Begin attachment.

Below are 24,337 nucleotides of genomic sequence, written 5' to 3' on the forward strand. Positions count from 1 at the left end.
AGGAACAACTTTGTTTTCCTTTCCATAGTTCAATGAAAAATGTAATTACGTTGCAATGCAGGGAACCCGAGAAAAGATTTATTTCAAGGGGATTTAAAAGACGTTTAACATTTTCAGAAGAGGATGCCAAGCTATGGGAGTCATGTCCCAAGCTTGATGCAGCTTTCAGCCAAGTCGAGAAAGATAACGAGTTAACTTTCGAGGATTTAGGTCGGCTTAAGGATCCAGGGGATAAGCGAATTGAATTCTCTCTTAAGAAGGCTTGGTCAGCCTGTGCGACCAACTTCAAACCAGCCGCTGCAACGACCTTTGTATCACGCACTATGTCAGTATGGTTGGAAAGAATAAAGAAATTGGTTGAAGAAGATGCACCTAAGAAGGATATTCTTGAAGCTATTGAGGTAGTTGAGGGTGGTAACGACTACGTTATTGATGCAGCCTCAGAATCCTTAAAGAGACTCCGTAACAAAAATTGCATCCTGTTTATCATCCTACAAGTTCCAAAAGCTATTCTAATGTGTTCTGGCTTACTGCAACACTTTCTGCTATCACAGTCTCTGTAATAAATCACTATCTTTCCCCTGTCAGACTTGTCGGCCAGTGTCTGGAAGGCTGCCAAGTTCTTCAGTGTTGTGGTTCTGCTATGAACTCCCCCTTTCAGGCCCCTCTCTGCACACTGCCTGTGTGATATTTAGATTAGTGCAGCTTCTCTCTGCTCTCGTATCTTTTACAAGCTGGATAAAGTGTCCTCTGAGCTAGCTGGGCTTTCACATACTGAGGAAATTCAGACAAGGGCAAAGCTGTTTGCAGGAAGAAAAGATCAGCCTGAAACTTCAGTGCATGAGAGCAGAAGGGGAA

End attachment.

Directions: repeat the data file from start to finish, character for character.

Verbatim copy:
Below are 24,337 nucleotides of genomic sequence, written 5' to 3' on the forward strand. Positions count from 1 at the left end.
AGGAACAACTTTGTTTTCCTTTCCATAGTTCAATGAAAAATGTAATTACGTTGCAATGCAGGGAACCCGAGAAAAGATTTATTTCAAGGGGATTTAAAAGACGTTTAACATTTTCAGAAGAGGATGCCAAGCTATGGGAGTCATGTCCCAAGCTTGATGCAGCTTTCAGCCAAGTCGAGAAAGATAACGAGTTAACTTTCGAGGATTTAGGTCGGCTTAAGGATCCAGGGGATAAGCGAATTGAATTCTCTCTTAAGAAGGCTTGGTCAGCCTGTGCGACCAACTTCAAACCAGCCGCTGCAACGACCTTTGTATCACGCACTATGTCAGTATGGTTGGAAAGAATAAAGAAATTGGTTGAAGAAGATGCACCTAAGAAGGATATTCTTGAAGCTATTGAGGTAGTTGAGGGTGGTAACGACTACGTTATTGATGCAGCCTCAGAATCCTTAAAGAGACTCCGTAACAAAAATTGCATCCTGTTTATCATCCTACAAGTTCCAAAAGCTATTCTAATGTGTTCTGGCTTACTGCAACACTTTCTGCTATCACAGTCTCTGTAATAAATCACTATCTTTCCCCTGTCAGACTTGTCGGCCAGTGTCTGGAAGGCTGCCAAGTTCTTCAGTGTTGTGGTTCTGCTATGAACTCCCCCTTTCAGGCCCCTCTCTGCACACTGCCTGTGTGATATTTAGATTAGTGCAGCTTCTCTCTGCTCTCGTATCTTTTACAAGCTGGATAAAGTGTCCTCTGAGCTAGCTGGGCTTTCACATACTGAGGAAATTCAGACAAGGGCAAAGCTGTTTGCAGGAAGAAAAGATCAGCCTGAAACTTCAGTGCATGAGAGCAGAAGGGGAA